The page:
Winter Survival Tips for the Frequent Dog Walker

The snowstorm that's blanketed the northeast has certainly made urban life with dogs more challenging. In addition to the safety hazards for dogs previously discussed...


The snowstorm that’s blanketed the northeast has certainly made urban life with dogs more challenging. In addition to the safety hazards for dogs previously discussed here – includingsidewalks paved with paw-burning rock salt andpaw-piercing glass lurking beneath snowy drifts – there are a few choice hazards that lie in wait for the dog walker.

I daresay the walker’s safety is just as important as the dog’s, because who will walk the dog ifthe human isout of commission?

As corrosive as it is to canine paws, the horrible chemical salt that’s poured out all over city streets doesn’t do much to prevent ice formationthe next day. Here’s anecdotal evidence that a product’s high toxic chemical content does nothing toguarantee its effectiveness. Yesterday, I scattered non-toxic Safe Paw Ice Melter all along the stretch of sidewalk in front of my building, and it had remarkable staying power, keeping that wholearea ice-free. Down the block, where they use the toxic stuff, it was a very different story: The sidewalk was still icy.

Extremely icy.

I can personally vouch for the iciness of that stretch of street because, at 7 a.m. today, just a few minutes into my last dog-walking shift of the morning, I slipped and fell hard, badly bruising the entire left side of my body, especially my arm and thigh.I’m grateful that my knee didn’t break the fall, but my elbow managed to get skinned through my fleece-lined North Face jacket. How is that even possible? Sheesh, I thought these pricey garments were rated for mountain climbing!

My big mistake was stepping out in rubber boots without sufficient traction.The boots I swear by were stillsoggy early this morning,which is whyI switched to the Wellies.On my to-do list for today issearchingfor a pair of backup boots with serious treaded soles, for those times when the otherboots are too wet to walk in. But first, something had to be done about the pain and bruising.

Happily, yesterday I’d stocked up on Arnica, the homeopathic remedy for trauma. Today, the Arnica tube is safely tucked in my inside pocket right next next to the lip balm.Everything would surely hurt a lot more without it!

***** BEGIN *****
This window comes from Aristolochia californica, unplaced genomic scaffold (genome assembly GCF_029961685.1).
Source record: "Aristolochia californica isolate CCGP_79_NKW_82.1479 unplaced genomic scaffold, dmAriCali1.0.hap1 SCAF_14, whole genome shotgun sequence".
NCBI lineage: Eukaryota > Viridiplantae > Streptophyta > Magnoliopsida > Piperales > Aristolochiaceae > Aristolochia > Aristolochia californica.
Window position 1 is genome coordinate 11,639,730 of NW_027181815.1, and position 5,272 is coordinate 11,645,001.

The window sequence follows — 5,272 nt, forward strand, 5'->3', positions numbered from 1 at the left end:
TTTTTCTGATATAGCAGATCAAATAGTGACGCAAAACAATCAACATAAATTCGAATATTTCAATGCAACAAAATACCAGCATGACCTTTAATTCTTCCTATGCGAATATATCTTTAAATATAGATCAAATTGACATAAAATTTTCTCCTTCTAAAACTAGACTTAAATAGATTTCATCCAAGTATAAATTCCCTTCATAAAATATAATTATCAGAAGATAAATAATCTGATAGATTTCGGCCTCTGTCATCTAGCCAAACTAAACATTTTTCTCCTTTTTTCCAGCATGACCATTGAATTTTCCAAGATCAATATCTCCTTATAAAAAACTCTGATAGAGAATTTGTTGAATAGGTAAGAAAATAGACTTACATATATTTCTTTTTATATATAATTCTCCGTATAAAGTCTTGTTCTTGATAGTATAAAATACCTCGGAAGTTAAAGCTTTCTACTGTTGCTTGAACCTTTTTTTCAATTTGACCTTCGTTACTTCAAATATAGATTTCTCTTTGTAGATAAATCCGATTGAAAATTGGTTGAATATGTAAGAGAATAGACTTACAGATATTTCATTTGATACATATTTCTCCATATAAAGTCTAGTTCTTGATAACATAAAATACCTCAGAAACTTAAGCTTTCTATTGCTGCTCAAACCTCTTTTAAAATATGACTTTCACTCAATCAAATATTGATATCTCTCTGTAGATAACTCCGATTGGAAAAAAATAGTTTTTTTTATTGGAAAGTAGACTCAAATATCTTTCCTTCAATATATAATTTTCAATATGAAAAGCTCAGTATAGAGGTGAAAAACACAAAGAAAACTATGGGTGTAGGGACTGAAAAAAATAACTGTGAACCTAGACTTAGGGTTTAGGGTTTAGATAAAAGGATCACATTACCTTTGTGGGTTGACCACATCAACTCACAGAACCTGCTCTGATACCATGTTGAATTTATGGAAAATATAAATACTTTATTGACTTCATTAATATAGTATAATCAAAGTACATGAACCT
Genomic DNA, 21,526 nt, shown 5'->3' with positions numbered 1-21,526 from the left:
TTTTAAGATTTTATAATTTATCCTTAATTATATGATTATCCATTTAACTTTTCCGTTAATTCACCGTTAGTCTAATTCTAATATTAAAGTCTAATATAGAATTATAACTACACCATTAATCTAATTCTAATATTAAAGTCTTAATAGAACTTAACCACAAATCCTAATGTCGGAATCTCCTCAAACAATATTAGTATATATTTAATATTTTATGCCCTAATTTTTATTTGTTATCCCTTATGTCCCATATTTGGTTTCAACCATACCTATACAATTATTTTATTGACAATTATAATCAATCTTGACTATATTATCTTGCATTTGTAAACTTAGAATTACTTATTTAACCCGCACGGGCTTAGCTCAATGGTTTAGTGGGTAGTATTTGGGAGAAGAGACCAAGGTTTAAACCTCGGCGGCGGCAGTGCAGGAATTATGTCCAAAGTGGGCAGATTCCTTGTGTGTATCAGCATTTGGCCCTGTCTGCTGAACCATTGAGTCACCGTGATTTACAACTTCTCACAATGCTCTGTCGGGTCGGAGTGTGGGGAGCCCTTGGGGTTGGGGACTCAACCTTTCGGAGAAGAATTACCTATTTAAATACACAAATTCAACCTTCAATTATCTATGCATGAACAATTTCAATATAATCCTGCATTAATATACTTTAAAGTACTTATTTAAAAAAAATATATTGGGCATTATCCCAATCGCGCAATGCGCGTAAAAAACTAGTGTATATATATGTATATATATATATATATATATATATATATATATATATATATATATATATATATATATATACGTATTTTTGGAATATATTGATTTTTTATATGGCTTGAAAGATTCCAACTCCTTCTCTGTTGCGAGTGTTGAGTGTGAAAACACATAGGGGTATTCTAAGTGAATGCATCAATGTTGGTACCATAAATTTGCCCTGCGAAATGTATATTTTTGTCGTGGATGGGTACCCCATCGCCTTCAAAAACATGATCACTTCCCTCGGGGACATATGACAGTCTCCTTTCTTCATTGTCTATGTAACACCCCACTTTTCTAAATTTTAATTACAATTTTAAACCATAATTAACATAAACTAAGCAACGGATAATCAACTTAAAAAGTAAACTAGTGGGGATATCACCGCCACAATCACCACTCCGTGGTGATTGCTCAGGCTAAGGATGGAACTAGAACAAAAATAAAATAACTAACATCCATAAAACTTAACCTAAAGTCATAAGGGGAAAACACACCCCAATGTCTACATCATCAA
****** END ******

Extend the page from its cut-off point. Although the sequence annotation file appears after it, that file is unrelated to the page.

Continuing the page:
Another remedy to keep on hand in the event of a fall is PanAway by Young Living. This brilliant essentialoil blend was recommended to me by my excellent chiropractor. Its inventor, Gary Young,formulated it aftersuffering a severe injury to the ligaments in his leg. Panaway really works to soothe the skin, bring warmth to sore muscles, reduce inflammation, and increase circulation, in humans anddogs(its key ingredients are wintergreen and lemongrass essential oils).

Less dramatic – but no less annoying – injuries can also occur from frequent dog-walking in cold weather. If you’re not careful, your hands can become extremely chapped. I almost always wear gloves, but sometimes, in the rush to get the dogs out, the gloves either stay in my pocket orin the apartment. My palms are normally quite dry, so if I forget to moisturize them, the result is definitely not pretty: The other day, I noticedtwo road maps of brown lines. The leather leash had actually tanned my palms, the dye seeping into the cracks in my skin. Lovely!

The best fix for this is Neem Leaf& Oil Cream. I’ve been applying it more liberally than usual, adding a few drops of Neem Oil tomy palms at bedtime, to speed healing. I’ve also beenbetter aboutnotleaving my gloves behind. But the hands aren’t the only appendages that can dry upto the cracking point.

I must have been lax about moisturizing myfeet in recent days, because the skin on my right heel split wideopen. I got a sense of how it must have felt when my dog Rudy stepped on that piece of glass last week – walking multiple dogs, multiple times on ahurt heel is not fun.

Don’t make my mistake: Keep a really good moisturizer in really good supply, especially if your skin is prone to dryness,and use it several times daily on your feet, because winter socks will suck whatever moisture was there clear out of your skin. My favorite brand is Weleda Skin Food, because it comes in a handy metal tube and contains no chemical preservatives.

In case your heel does become cracked, here’s what works for me: Several-times-daily application of Buck Mountain Wound Balm, the same ointment I used on Rudy for the glass cut on his paw-pad. This super-effective salve contains burdock, yarrow, and echinacea, and it’s doing wonders to heal my heel. Nice to be able to save money and time by sharing first-aid items with one’s dogs!

Do you have any winter survival tips? Please share them in the comments!

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